An Individualized Education Program (IEP) states what your child’s IEP team – including you – believes is necessary for your child to receive a Free Appropriate Public Education (FAPE).
FAPE means an IEP that provides what the child needs to make progress toward ambitious goals. FAPE is not about the circumstance of COVID-19. If your child’s needs have not changed, the IEP might not need to change. The IEP team might need to be creative about how the IEP services are delivered because of remote learning or social distancing in the school building. But a change in the way services are delivered is not the same as a change in the services themselves.
Be careful about agreeing to change an IEP that reduces services or accommodations! Agreeing to a change in an IEP that reduces services or accommodations would create a new agreement about what the child needs to receive their FAPE.
Distance Learning Plans
Distance Learning Plans (DLPs) were invented in March of 2020 in response to COVID-19. They do not exist in the Special Education laws. The state told districts they cannot keep using DLPs in the school year beginning September/October of 2020. Instead any changes to services and accommodations need to be made through an IEP Amendment. This does not mean your child’s IEP should be amended.
Amendments are a team decision
If your district says the IEP must be amended, this is wrong. Amendments are a team decision. The district can’t change the IEP on its own without a meeting. COVID-19 has not changed this.
Although an IEP can be amended without a meeting, this is only possible if you, the parent, agree to the change, in writing, and you receive a copy of the written agreement document. Before you agree to changes, think about whether the change would still allow your child to receive FAPE.
Request a meeting
You might not be sure if you want to agree to a change or not. Or, you might know you do not agree to a change. In either case, request a meeting.
You have the right to an IEP meeting and for the meeting to be scheduled within 30 days and at a time and place you agree to. You have a right to a meeting with the full IEP team. If the school won’t schedule a meeting, they need to give you a written explanation for their refusal.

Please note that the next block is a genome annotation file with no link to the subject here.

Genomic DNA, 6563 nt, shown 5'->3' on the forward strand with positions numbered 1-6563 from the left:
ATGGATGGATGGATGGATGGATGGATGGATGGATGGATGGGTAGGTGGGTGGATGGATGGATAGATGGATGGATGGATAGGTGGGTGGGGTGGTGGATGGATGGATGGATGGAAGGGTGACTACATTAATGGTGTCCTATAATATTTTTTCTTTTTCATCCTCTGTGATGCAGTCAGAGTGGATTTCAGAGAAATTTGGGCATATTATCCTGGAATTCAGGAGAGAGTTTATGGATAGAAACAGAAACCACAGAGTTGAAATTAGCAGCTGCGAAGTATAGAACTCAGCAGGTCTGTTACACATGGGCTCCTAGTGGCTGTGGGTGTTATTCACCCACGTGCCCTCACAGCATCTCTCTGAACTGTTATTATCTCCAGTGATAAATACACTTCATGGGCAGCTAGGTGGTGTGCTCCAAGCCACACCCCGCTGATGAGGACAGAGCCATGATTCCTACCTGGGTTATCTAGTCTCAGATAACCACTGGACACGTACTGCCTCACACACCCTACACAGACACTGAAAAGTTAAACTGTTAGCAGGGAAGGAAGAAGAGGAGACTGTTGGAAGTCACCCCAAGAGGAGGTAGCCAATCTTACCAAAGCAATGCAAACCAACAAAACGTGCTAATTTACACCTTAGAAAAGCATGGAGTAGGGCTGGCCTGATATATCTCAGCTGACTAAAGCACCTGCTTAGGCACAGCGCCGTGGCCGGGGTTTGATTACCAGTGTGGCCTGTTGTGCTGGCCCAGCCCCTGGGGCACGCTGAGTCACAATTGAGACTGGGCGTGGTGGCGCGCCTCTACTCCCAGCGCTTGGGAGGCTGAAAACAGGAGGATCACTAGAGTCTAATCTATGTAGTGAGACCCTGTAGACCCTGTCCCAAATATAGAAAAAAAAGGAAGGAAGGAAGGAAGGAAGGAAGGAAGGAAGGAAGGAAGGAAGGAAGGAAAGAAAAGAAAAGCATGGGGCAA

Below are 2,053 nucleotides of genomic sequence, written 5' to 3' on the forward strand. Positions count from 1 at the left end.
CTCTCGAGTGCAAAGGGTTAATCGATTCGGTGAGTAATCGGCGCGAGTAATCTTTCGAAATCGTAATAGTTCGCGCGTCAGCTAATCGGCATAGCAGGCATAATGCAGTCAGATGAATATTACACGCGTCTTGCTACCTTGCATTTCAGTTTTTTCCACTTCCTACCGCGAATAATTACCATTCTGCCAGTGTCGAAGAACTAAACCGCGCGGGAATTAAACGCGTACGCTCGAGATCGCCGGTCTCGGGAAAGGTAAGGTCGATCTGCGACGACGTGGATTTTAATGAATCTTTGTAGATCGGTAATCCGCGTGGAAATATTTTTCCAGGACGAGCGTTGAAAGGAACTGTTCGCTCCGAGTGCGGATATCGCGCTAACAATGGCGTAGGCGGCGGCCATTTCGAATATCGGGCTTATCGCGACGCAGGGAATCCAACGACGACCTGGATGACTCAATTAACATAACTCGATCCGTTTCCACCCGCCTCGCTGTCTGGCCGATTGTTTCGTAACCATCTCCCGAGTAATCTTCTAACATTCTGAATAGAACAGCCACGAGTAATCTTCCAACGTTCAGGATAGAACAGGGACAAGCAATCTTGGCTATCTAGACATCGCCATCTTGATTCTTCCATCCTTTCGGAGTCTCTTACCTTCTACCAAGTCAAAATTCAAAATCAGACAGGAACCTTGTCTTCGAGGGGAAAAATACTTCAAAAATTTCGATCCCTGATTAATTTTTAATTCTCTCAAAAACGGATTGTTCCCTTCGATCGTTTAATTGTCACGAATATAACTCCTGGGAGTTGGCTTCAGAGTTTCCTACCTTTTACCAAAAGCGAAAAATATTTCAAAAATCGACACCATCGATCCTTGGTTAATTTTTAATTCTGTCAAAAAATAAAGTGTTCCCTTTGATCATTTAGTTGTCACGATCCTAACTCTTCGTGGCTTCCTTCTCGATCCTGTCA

- Request the meeting in writing (including by email).
- Your IEP meeting may be in person, over the phone, or by video call.
- Districts must have your written agreement to excuse team members from a meeting.
- It is the district’s job to take whatever action is necessary to make sure you understand what is happening at the meeting.
Tips for the IEP Meeting
- Set the agenda. Decide ahead of time what you want to talk about at the meeting. Share this at the start of the meeting. If the district wants to make changes to different parts of the IEP, you will want to make sure time is allocated to each part (such as changes to goals, to present levels of performance, to the services page(s), or to the accommodations pages). You do not want to get to the end of the meeting and find you have not had time to talk about all the things you wanted to talk about.
- Ask questions. Why do they think this amendment is needed? If the reasons for the change are not related to your child’s specific circumstances, such as if they are related to a staffing or scheduling issue, then make sure the change does not deprive your child of FAPE.
- Be a problem solver. Make suggestions about creative ways services could be provided without your child losing access to the services and accommodations in the IEP.
- Be proactive. If there are different changes you want to see, be prepared to explain what changes you want, and why.
- Be clear if you disagree. If the IEP team cannot come to agreement about a change, then the representative for the district (the LEA Rep) will be allowed to make the decision. If this happens and the LEA Rep makes a decision you do not like, state that you disagree, and state why you disagree. Ask the person taking minutes to read to you what they have written down about your disagreement. Make a correction if they did not write down what you said correctly.
- Take notes or record your meeting. It is helpful for you to have your own notes of what was said at the meeting. However, if you are worried about paying attention to the conversation and taking notes at the same time, you can record the meeting. You can then listen to the recording later and take notes from the recording.
After the meeting
Did you come to agreement? Did the LEA Rep make a decision you did not agree with?
Either way the district needs to provide you with a Prior Written Notice (PWN /Form 7 / Form 7A) that explains the change, the reasons for the change, other options considered, and why those options were rejected. And, it needs to state when the change will be made.
If you disagree with the IEP amendment after the meeting you can continue to work with the district to try to find a solution. You can also use dispute resolution options. You can request Mediation, file an Administrative Complaint, or file for Due Process.